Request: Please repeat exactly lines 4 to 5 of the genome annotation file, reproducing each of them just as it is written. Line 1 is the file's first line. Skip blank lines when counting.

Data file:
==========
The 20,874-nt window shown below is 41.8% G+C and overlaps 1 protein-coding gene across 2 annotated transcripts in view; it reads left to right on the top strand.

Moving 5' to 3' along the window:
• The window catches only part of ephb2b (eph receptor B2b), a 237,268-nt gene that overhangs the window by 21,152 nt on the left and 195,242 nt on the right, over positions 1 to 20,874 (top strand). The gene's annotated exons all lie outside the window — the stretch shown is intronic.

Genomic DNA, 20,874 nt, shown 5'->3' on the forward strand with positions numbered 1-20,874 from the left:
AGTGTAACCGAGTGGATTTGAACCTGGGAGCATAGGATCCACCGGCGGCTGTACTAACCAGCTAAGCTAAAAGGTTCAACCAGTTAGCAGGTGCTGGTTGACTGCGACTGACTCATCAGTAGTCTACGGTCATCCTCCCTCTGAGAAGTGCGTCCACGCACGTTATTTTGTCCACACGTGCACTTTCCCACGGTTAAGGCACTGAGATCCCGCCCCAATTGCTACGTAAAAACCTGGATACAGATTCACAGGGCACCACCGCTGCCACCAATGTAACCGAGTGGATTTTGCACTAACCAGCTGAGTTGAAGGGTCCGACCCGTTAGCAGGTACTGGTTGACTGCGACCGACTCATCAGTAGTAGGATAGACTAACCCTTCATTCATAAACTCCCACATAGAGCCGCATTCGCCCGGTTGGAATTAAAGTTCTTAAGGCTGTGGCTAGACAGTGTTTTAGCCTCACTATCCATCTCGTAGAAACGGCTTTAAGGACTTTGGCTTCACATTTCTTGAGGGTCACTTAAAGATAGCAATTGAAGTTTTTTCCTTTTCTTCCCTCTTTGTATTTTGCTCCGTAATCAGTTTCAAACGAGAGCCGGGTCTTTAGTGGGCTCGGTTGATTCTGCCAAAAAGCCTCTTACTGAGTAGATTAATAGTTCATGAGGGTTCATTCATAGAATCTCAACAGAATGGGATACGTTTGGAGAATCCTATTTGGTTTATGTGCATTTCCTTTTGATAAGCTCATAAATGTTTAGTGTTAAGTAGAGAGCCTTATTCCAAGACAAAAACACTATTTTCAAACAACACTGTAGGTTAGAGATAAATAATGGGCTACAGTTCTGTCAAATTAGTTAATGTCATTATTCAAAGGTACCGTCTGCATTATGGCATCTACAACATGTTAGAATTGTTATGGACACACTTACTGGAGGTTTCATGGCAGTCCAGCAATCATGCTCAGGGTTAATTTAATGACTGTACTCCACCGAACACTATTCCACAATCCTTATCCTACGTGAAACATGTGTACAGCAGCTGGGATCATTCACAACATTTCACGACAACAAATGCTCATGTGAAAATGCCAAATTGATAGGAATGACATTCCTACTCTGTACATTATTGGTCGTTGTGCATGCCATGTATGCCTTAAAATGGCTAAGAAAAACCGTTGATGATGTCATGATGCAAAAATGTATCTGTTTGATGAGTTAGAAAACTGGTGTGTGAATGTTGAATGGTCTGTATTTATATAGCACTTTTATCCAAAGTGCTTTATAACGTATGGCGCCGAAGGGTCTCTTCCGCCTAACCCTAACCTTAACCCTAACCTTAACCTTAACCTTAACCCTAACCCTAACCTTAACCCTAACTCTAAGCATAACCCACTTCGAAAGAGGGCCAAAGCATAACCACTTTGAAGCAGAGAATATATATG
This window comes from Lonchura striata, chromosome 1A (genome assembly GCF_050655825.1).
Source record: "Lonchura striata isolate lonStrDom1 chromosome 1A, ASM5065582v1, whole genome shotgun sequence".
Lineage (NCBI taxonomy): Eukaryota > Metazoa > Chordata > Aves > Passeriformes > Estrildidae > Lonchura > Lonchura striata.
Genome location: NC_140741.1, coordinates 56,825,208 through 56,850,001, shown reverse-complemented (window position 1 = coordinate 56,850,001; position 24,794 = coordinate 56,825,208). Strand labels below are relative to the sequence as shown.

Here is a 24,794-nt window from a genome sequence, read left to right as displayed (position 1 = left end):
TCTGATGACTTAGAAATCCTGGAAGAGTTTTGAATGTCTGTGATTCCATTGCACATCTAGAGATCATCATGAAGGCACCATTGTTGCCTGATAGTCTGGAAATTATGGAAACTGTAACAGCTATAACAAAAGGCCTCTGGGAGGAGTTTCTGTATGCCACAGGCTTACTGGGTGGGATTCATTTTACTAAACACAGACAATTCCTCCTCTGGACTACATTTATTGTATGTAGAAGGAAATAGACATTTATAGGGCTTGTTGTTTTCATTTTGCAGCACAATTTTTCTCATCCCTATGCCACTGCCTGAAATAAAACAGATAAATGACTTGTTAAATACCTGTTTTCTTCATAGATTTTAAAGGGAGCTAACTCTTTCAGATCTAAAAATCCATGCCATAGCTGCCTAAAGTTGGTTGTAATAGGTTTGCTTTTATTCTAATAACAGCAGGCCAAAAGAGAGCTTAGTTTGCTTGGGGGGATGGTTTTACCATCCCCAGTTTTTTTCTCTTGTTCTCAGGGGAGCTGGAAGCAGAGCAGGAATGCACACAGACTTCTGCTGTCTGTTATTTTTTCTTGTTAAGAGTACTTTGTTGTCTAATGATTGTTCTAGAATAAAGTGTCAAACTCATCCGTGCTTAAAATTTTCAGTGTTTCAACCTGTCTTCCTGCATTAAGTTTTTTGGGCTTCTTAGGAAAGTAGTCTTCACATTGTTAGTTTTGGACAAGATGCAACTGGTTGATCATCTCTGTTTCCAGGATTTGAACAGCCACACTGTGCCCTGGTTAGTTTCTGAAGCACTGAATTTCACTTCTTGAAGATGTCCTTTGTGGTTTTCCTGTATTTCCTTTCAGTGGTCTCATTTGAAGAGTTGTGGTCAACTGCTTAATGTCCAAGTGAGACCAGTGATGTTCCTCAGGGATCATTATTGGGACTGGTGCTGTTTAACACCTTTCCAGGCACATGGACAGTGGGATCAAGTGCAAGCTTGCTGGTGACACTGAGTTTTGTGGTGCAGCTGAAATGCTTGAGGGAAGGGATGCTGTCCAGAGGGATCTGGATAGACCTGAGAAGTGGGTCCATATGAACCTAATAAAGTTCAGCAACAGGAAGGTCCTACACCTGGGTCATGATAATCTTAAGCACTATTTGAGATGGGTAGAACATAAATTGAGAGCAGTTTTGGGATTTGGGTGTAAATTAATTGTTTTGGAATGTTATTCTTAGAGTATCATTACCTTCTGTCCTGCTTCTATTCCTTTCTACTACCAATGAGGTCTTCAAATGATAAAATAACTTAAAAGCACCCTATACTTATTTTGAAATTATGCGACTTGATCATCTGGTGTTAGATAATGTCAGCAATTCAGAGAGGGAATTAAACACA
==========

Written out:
Genomic DNA, 20,874 nt, shown 5'->3' on the forward strand with positions numbered 1-20,874 from the left:
AGTGTAACCGAGTGGATTTGAACCTGGGAGCATAGGATCCACCGGCGGCTGTACTAACCAGCTAAGCTAAAAGGTTCAACCAGTTAGCAGGTGCTGGTTGACTGCGACTGACTCATCAGTAGTCTACGGTCATCCTCCCTCTGAGAAGTGCGTCCACGCACGTTATTTTGTCCACACGTGCACTTTCCCACGGTTAAGGCACTGAGATCCCGCCCCAATTGCTACGTAAAAACCTGGATACAGATTCACAGGGCACCACCGCTGCCACCAATGTAACCGAGTGGATTTTGCACTAACCAGCTGAGTTGAAGGGTCCGACCCGTTAGCAGGTACTGGTTGACTGCGACCGACTCATCAGTAGTAGGATAGACTAACCCTTCATTCATAAACTCCCACATAGAGCCGCATTCGCCCGGTTGGAATTAAAGTTCTTAAGGCTGTGGCTAGACAGTGTTTTAGCCTCACTATCCATCTCGTAGAAACGGCTTTAAGGACTTTGGCTTCACATTTCTTGAGGGTCACTTAAAGATAGCAATTGAAGTTTTTTCCTTTTCTTCCCTCTTTGTATTTTGCTCCGTAATCAGTTTCAAACGAGAGCCGGGTCTTTAGTGGGCTCGGTTGATTCTGCCAAAAAGCCTCTTACTGAGTAGATTAATAGTTCATGAGGGTTCATTCATAGAATCTCAACAGAATGGGATACGTTTGGAGAATCCTATTTGGTTTATGTGCATTTCCTTTTGATAAGCTCATAAATGTTTAGTGTTAAGTAGAGAGCCTTATTCCAAGACAAAAACACTATTTTCAAACAACACTGTAGGTTAGAGATAAATAATGGGCTACAGTTCTGTCAAATTAGTTAATGTCATTATTCAAAGGTACCGTCTGCATTATGGCATCTACAACATGTTAGAATTGTTATGGACACACTTACTGGAGGTTTCATGGCAGTCCAGCAATCATGCTCAGGGTTAATTTAATGACTGTACTCCACCGAACACTATTCCACAATCCTTATCCTACGTGAAACATGTGTACAGCAGCTGGGATCATTCACAACATTTCACGACAACAAATGCTCATGTGAAAATGCCAAATTGATAGGAATGACATTCCTACTCTGTACATTATTGGTCGTTGTGCATGCCATGTATGCCTTAAAATGGCTAAGAAAAACCGTTGATGATGTCATGATGCAAAAATGTATCTGTTTGATGAGTTAGAAAACTGGTGTGTGAATGTTGAATGGTCTGTATTTATATAGCACTTTTATCCAAAGTGCTTTATAACGTATGGCGCCGAAGGGTCTCTTCCGCCTAACCCTAACCTTAACCCTAACCTTAACCTTAACCTTAACCCTAACCCTAACCTTAACCCTAACTCTAAGCATAACCCACTTCGAAAGAGGGCCAAAGCATAACCACTTTGAAGCAGAGAATATATATG